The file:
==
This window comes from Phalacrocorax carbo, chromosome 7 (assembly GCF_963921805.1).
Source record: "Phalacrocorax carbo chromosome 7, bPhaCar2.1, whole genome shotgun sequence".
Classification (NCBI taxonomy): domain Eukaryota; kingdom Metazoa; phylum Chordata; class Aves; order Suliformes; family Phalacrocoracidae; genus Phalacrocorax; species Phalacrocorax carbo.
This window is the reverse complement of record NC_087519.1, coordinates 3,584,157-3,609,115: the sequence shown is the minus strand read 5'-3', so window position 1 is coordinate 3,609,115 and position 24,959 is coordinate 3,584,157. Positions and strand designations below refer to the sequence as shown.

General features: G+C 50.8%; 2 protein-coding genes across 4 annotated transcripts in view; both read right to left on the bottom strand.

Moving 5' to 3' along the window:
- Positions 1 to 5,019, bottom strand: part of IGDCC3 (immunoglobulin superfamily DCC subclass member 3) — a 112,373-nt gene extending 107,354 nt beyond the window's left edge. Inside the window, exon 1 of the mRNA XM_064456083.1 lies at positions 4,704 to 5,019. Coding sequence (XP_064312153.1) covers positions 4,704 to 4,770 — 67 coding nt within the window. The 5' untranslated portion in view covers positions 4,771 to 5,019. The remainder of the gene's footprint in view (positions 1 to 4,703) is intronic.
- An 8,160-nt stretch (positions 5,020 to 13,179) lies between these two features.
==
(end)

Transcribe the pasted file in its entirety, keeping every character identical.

This window comes from Phalacrocorax carbo, chromosome 7 (assembly GCF_963921805.1).
Source record: "Phalacrocorax carbo chromosome 7, bPhaCar2.1, whole genome shotgun sequence".
Classification (NCBI taxonomy): domain Eukaryota; kingdom Metazoa; phylum Chordata; class Aves; order Suliformes; family Phalacrocoracidae; genus Phalacrocorax; species Phalacrocorax carbo.
This window is the reverse complement of record NC_087519.1, coordinates 3,584,157-3,609,115: the sequence shown is the minus strand read 5'-3', so window position 1 is coordinate 3,609,115 and position 24,959 is coordinate 3,584,157. Positions and strand designations below refer to the sequence as shown.

General features: G+C 50.8%; 2 protein-coding genes across 4 annotated transcripts in view; both read right to left on the bottom strand.

Moving 5' to 3' along the window:
- Positions 1 to 5,019, bottom strand: part of IGDCC3 (immunoglobulin superfamily DCC subclass member 3) — a 112,373-nt gene extending 107,354 nt beyond the window's left edge. Inside the window, exon 1 of the mRNA XM_064456083.1 lies at positions 4,704 to 5,019. Coding sequence (XP_064312153.1) covers positions 4,704 to 4,770 — 67 coding nt within the window. The 5' untranslated portion in view covers positions 4,771 to 5,019. The remainder of the gene's footprint in view (positions 1 to 4,703) is intronic.
- An 8,160-nt stretch (positions 5,020 to 13,179) lies between these two features.